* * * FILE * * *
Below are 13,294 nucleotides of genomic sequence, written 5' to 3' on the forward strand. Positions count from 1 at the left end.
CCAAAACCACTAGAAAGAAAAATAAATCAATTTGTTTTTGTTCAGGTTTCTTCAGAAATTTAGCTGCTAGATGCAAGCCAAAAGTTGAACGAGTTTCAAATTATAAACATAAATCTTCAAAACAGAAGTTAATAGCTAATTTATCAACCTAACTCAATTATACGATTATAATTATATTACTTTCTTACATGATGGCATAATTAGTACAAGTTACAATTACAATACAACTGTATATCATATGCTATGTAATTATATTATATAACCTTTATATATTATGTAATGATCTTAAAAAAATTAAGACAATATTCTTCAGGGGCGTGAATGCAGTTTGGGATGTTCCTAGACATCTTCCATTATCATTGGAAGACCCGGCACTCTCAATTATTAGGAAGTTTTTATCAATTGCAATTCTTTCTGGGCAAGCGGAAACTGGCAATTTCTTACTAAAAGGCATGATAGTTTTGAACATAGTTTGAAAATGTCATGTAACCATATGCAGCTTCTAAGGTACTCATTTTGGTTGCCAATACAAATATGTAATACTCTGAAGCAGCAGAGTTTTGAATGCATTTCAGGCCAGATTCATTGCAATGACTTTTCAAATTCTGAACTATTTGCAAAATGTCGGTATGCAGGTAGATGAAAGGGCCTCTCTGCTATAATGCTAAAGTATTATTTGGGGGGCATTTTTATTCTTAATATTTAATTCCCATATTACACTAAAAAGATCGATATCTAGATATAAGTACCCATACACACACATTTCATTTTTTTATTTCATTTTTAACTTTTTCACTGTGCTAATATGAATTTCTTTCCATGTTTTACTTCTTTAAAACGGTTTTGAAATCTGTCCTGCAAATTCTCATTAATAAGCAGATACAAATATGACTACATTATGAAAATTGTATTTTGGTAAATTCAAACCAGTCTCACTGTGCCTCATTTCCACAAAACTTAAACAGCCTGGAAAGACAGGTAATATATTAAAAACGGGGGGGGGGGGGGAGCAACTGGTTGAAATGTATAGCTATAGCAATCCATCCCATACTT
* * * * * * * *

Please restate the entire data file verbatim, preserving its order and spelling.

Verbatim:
Below are 13,294 nucleotides of genomic sequence, written 5' to 3' on the forward strand. Positions count from 1 at the left end.
CCAAAACCACTAGAAAGAAAAATAAATCAATTTGTTTTTGTTCAGGTTTCTTCAGAAATTTAGCTGCTAGATGCAAGCCAAAAGTTGAACGAGTTTCAAATTATAAACATAAATCTTCAAAACAGAAGTTAATAGCTAATTTATCAACCTAACTCAATTATACGATTATAATTATATTACTTTCTTACATGATGGCATAATTAGTACAAGTTACAATTACAATACAACTGTATATCATATGCTATGTAATTATATTATATAACCTTTATATATTATGTAATGATCTTAAAAAAATTAAGACAATATTCTTCAGGGGCGTGAATGCAGTTTGGGATGTTCCTAGACATCTTCCATTATCATTGGAAGACCCGGCACTCTCAATTATTAGGAAGTTTTTATCAATTGCAATTCTTTCTGGGCAAGCGGAAACTGGCAATTTCTTACTAAAAGGCATGATAGTTTTGAACATAGTTTGAAAATGTCATGTAACCATATGCAGCTTCTAAGGTACTCATTTTGGTTGCCAATACAAATATGTAATACTCTGAAGCAGCAGAGTTTTGAATGCATTTCAGGCCAGATTCATTGCAATGACTTTTCAAATTCTGAACTATTTGCAAAATGTCGGTATGCAGGTAGATGAAAGGGCCTCTCTGCTATAATGCTAAAGTATTATTTGGGGGGCATTTTTATTCTTAATATTTAATTCCCATATTACACTAAAAAGATCGATATCTAGATATAAGTACCCATACACACACATTTCATTTTTTTATTTCATTTTTAACTTTTTCACTGTGCTAATATGAATTTCTTTCCATGTTTTACTTCTTTAAAACGGTTTTGAAATCTGTCCTGCAAATTCTCATTAATAAGCAGATACAAATATGACTACATTATGAAAATTGTATTTTGGTAAATTCAAACCAGTCTCACTGTGCCTCATTTCCACAAAACTTAAACAGCCTGGAAAGACAGGTAATATATTAAAAACGGGGGGGGGGGGGGAGCAACTGGTTGAAATGTATAGCTATAGCAATCCATCCCATACTT